“This Is My Work and My Glory”
Lesson 1 - Moses 1
This lesson will help remind us that we are children of Our Heavenly Father, free agents who can exercise agency to resist the temptations presented by Satan, and that Our Heavenly Father has made it His work and His glory to save and exalt us as we merit either immortality or exaltation.
Background: In the Old Testament, we find accounts of God’s dealings with the children of the covenant from the Creation of this world until about four hundred years prior to the birth of the Savior. As we study these scriptures, we will find examples of faith and obedience contrasted with accounts of disbelief, disobedience, direct opposition to God’s plans and commandments, and the consequences of each. Prophecies are a major focus of the Old Testament as the Messiah’s coming is foretold and His Atonement, Second Coming, and Millennial reign are depicted by the prophets of old.
While we study the Old Testament, we will include the books of Moses and Abraham from the Pearl of Great Price because they help clarify and expand the teachings of Genesis. Specifically, Moses is extracted from Joseph Smith’s translation of the Bible. The Book of Abraham came to us as Joseph translated ancient Egyptian papyri.
As Moses experienced the events in Moses 1:1-7 under the influence of the Holy Ghost, he learned some things about himself as he spoke with God face to face. Moses was informed that he is a son of God (verse 4) and was created in the similitude of the Father’s Only Begotten Son, the Savior (verse 6). Elder Dallin H. Oaks taught: “Consider the power of the idea taught in our beloved song ‘I Am a Child of God.’ …Here is the answer to one of life’s great questions, ‘Who am I?’ I am a child of God with a spirit lineage to heavenly parents. That parentage defines our eternal potential. That powerful idea is a potent antidepressant. It can strengthen each of us to make righteous choices and to seek the best that is within is. Establish in the mind of a…person the powerful idea that he or she is a child of God, and you have given self-respect and motivation to move against the problems of life” (Ensign, Nov. 1995, 25)
When God called Moses his “son” and told him that he shared important characteristics with the Savior, He instilled confidence and a sense of worth in Moses. We can apply that principle as parents by giving our children a sense of worth as a valued member of our family and a treasured son or daughter in a strong family line of worthwhile ancestors. We strengthen our marriages when we convey a proper sense of individual worth to a beloved spouse. Our friendships are strengthened when we show love and confidence in the brothers and sisters of our extended family. If we fail to convey a sense of worth to those around us and a genuine respect for them, we do great harm to those relationships.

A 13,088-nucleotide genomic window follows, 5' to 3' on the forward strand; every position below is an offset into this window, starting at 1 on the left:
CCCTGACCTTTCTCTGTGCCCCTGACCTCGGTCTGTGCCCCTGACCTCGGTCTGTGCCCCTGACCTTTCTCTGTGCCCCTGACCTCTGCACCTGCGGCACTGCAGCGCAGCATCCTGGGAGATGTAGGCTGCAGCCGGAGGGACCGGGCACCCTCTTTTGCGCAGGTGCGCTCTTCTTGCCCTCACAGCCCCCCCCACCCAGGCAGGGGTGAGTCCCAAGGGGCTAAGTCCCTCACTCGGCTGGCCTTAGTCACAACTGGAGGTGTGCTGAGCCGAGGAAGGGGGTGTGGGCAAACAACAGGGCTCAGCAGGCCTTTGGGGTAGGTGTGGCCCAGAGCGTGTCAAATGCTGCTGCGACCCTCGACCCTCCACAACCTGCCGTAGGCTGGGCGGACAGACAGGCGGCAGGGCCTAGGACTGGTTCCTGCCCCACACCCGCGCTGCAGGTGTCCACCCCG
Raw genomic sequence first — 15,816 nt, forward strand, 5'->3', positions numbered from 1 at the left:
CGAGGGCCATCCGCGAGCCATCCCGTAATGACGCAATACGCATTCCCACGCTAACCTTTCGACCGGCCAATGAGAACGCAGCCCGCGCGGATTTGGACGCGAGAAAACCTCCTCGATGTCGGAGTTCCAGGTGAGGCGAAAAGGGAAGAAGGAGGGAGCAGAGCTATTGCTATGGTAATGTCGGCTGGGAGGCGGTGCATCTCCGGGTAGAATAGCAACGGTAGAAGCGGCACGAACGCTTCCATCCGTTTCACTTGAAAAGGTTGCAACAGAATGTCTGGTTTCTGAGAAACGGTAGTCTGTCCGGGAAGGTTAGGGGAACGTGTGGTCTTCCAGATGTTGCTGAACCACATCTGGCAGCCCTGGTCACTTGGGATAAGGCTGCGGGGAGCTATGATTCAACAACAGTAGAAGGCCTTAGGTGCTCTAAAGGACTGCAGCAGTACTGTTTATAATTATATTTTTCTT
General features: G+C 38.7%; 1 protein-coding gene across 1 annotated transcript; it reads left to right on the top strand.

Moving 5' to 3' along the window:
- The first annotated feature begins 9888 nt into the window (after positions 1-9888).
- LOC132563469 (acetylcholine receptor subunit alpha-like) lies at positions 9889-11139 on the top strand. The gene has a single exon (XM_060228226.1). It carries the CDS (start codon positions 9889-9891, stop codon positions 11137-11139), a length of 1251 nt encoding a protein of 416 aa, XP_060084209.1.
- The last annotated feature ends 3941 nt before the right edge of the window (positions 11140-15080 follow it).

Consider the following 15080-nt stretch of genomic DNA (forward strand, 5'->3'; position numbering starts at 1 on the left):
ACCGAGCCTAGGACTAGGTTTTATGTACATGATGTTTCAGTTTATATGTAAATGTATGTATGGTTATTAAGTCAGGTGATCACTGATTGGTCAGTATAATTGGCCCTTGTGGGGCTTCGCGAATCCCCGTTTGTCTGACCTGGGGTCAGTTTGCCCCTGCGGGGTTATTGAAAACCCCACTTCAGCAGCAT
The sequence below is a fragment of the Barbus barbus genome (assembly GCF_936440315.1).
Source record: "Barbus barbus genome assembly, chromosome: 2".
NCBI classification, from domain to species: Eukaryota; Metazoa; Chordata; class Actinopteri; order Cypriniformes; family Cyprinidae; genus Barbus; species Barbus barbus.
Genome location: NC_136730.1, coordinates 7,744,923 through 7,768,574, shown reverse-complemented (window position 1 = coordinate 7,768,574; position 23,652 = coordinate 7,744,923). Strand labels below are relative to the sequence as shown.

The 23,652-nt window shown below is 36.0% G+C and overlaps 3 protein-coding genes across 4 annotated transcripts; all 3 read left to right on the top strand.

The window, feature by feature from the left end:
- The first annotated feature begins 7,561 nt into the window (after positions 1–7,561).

Moses 1:9 recounts that Moses was “left unto himself”. It is a fact of our existence here in the telestial world that we will endure times when we will be left unto ourselves. Such times are characterized by a feeling that we are alone, without the Spirit, in the “mists of darkness” (in the words of the Book of Mormon), or in the lone and dreary world beset by temptations, trials, and continual problems. Are we ever really alone and solely on our own—abandoned by Our Father and Our Savior? According to Moses 1:15, the Spirit did not entirely leave Moses, nor are we entirely abandoned to telestial influences. When we do experience the feeling of being “left unto [ourselves]”, we should realize that (1) this condition may or may NOT be the product of wrongdoing on our part, (2) as expressed in verse 15, God does not leave us entirely alone, and (3) we can use such experiences to develop personal strength and endurance, increase the strength, depth and intensity of our testimony—proving our devotion to Heavenly Father by facing trails and tribulations with faith, applying the principles of the gospel to guide our decisions and actions, praying sincerely and humbly for courage and spiritual strength to endure and succeed in our righteous endeavors, and increasing our faith by realizing that God does and will sustain us even in the “mists of darkness” and we can endure to the end if we desire to do so with all our heart, might, mind, and strength.